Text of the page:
In Loving Memory

Written by Abby Perks of Warminster, “In Loving Memory” was the first-place winner in our 2014 Essay Contest’s high school division. Abby (center) is pictured with (from left) brother Zachary, sister Emily, brother Matthew, brother Alex, and father Michael.

The word cancer is like nails on a chalkboard. Nobody wants to hear it. Some people know of it as a zodiac sign but others have a heart wrenching story behind it. On October 27th, 2012 is where my story for cancer began. My mother was diagnosed with stage three cervical cancer. On October 27th my mother had her five kids (including me) join her on her hospital bed and she shared the bad news with us. At this time a million thoughts went through my head but the one that stuck was “Will my mom beat this disease?” I had no doubt in my mind that she could. I was only thirteen years old so I had no real idea what cancer really was. I had told my friends the news and they all seemed more worried than me.

As my mother’s disease got worse and you could see the effects of chemo therapy it made me think will she make it? In my mothers case she had two different types of chemo one that made her bones and muscles ache and one that made her lose her hair and made her incredibly sick. On my birthday, March 18,  2013 her hair loss was becoming an issue so we shaved her head, but before this happened she said to me “Abby, I don’t want you to have this memory on your fourteenth birthday” I said back to her, “Mom, you’re more important to me than any birthday and whatever you need to do, do it. Besides, we have next year.” That was the last birthday I got to spend with her.

Then it was June and she’s expecting good results which made me happy! Unfortunately her results had said it spread throughout her lymph nodes in her throat and stomach but was no longer in her cervix. My mother was very insecure with showing off her bald head. My sister and i both shaved parts of our hair to make her more secure with her hair loss. So many hats, bandanas and headbands were bought to do whatever it took to make her happy. She couldn’t be comfortable in her own skin. At times I would tell her to take her hat off. Sometimes she would, other times she wouldn’t. My emotions would always seem to get to me and I would ask her if she was afraid of dying. Her reply was always “Don’t worry, baby, I’ll be fine.” It made me happy to see her confident but I knew she sugar coated the pain to ease everyone else’s sorrow.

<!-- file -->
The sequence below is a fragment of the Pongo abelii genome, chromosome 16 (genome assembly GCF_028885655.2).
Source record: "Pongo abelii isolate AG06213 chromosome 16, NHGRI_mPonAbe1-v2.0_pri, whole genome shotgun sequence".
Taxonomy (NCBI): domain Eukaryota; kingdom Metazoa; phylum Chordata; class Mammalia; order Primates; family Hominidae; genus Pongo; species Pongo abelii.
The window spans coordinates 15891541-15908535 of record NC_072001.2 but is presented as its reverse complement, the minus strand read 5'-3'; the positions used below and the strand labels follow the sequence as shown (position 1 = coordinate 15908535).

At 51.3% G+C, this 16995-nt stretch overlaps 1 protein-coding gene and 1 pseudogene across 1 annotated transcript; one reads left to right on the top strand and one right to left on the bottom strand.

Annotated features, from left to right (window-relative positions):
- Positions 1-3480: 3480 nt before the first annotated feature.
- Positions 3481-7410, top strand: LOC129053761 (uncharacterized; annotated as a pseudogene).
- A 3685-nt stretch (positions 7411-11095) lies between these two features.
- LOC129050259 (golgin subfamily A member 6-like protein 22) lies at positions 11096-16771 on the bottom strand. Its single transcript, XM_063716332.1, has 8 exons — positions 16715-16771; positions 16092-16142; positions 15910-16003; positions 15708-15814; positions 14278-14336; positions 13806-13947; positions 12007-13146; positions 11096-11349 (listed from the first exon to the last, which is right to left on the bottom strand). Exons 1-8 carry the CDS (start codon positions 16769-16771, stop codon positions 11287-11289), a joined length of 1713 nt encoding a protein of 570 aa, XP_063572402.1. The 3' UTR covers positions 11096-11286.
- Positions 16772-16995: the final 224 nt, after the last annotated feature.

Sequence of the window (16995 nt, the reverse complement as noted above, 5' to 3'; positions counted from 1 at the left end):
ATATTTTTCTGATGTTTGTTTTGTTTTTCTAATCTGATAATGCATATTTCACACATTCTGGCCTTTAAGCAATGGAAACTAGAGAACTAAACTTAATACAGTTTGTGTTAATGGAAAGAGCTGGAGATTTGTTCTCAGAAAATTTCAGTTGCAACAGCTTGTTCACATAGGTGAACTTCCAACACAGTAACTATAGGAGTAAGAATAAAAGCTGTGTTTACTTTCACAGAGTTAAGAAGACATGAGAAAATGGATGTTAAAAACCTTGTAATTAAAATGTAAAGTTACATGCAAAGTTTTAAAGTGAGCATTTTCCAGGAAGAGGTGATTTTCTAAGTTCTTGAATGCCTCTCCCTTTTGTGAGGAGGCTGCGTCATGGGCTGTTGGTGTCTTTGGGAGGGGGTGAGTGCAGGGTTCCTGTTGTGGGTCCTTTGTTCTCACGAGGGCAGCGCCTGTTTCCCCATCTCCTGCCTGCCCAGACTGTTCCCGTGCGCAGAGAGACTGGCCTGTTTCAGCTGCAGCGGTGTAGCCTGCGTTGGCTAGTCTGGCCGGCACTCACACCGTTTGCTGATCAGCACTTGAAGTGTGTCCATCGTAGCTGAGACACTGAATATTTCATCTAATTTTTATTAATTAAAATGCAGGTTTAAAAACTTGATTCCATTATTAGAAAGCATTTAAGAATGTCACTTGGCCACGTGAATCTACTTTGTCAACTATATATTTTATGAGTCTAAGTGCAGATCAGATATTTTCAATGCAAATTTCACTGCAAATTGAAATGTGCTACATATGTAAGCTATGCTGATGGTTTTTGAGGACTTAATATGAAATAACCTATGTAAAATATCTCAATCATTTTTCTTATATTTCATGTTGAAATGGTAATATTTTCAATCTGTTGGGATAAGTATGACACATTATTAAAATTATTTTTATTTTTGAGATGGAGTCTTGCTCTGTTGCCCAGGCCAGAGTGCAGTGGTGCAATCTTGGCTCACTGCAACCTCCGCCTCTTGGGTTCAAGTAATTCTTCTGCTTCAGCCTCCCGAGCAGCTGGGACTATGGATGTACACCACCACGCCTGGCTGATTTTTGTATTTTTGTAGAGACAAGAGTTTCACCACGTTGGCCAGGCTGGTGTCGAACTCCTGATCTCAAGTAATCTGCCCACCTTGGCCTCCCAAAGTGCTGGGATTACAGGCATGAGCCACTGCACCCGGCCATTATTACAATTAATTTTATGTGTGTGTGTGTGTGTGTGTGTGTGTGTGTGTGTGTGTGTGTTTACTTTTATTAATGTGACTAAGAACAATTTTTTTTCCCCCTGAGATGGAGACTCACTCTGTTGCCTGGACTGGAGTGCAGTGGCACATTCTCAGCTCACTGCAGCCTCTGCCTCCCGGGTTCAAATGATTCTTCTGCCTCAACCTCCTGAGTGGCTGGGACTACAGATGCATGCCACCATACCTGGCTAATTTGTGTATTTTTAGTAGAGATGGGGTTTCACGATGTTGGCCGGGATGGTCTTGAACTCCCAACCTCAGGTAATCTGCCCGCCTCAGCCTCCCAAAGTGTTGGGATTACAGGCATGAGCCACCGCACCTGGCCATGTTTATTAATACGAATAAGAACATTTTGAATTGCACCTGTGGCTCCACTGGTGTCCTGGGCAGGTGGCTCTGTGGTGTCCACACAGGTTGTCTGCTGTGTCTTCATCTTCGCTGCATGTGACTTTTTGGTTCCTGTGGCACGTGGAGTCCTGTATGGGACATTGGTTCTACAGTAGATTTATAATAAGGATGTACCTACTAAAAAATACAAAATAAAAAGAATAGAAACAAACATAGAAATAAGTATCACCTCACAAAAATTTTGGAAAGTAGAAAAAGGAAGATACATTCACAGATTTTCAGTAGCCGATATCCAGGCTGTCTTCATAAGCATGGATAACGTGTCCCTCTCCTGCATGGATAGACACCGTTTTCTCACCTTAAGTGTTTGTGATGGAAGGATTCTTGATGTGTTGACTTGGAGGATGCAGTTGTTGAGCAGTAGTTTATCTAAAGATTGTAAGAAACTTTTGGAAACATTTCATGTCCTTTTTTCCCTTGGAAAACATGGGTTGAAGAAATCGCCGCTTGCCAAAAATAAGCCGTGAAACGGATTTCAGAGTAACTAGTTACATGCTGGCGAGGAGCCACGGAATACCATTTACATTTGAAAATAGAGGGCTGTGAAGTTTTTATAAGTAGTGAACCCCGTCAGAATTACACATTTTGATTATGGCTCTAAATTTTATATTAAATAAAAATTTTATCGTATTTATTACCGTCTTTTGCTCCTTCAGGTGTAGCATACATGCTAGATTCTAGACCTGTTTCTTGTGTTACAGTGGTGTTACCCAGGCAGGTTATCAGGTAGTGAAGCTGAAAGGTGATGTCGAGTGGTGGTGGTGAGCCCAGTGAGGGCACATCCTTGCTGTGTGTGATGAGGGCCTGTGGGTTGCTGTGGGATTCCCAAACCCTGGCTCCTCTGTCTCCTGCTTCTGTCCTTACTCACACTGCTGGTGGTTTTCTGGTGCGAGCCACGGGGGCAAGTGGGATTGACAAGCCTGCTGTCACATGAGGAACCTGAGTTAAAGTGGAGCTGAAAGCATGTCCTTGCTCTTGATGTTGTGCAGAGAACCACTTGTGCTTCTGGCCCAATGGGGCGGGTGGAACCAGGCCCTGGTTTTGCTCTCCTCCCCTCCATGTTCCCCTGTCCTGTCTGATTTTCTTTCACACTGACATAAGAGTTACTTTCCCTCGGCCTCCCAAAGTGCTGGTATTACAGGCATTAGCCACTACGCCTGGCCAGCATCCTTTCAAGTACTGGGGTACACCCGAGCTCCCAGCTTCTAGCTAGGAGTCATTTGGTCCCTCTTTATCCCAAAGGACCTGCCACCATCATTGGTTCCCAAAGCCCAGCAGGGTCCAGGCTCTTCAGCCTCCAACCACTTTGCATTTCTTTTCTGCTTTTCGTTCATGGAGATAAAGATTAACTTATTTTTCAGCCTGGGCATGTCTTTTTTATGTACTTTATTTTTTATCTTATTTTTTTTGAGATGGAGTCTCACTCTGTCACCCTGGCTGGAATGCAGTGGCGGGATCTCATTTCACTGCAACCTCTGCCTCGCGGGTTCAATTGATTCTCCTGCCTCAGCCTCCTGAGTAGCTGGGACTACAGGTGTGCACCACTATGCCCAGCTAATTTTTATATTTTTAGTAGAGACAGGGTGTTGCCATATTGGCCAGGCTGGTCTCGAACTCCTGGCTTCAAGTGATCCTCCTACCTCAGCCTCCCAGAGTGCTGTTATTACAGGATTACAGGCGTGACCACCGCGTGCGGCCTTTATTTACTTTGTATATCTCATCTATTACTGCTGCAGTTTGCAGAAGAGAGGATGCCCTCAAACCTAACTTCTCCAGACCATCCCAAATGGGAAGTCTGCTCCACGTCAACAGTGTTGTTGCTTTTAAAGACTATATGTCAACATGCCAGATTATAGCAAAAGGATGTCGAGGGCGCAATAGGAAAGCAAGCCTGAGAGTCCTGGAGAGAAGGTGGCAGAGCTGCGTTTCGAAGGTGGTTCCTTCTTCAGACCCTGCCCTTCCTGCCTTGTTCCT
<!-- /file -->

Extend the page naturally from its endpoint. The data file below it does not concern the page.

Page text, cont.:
My mother was in and out of the hospital a lot; she liked being able to see the stars from her own window. It warmed my heart knowing she was home. I loved being around her, I loved seeing her, I just loved how close we were and the bond we formed. One day we got pulled out of school on the thought of our mother not returning home forever. The flow of tears overcame me. I couldn’t bare to look at her. The thought of losing my mother tore me apart, but luckily enough she was able to come home.

One day her doctor came in and said it would be in her best interest to sign the DNR papers for when that time comes. She also said that everyone in my family needed to be prepared for the worst at this point. I couldn’t help but cry. Was I really going to loose my best friend? Is cancer really going to take my mother’s life? I couldn’t bare the thought of her leaving us forever.

I didn’t know the effects of death till I pulled into the driveway after school on October 1st, 2013. I saw my neighbors and my dad crying. Instant sorrow filled me. I ran inside right to her room. She looked painless and happy, which made me happy, but I knew the end was near when our family and friends came to say their last goodbyes. I couldn’t help myself but to be angry, angry that out of anyone, why her? She didn’t deserve cancer- nobody does. That’s when my brother said not to worry and that she’ll be bouncing off the walls tomorrow. I had to tell him how real this was and that our mom will be cancer free in Heaven. That night she passed away.

It doesn’t hit you right away when it happens. Grief hits at different times. I’ve also noticed how people care, but when it becomes old news everyone disappears. I wish nothing more for my mother to be at my graduation and my wedding, but I know she is always with me. The thing about loosing a parent is getting use to the other’s parenting skills which I am still trying to get used to. I also need to get used to not seeing her, talking to her or even knowing that she isn’t there anymore. It is a painful thing to go through at fourteen, but I am very thankful to have a family even though we are missing an important member. My mom died six months ago and it still doesn’t feel real.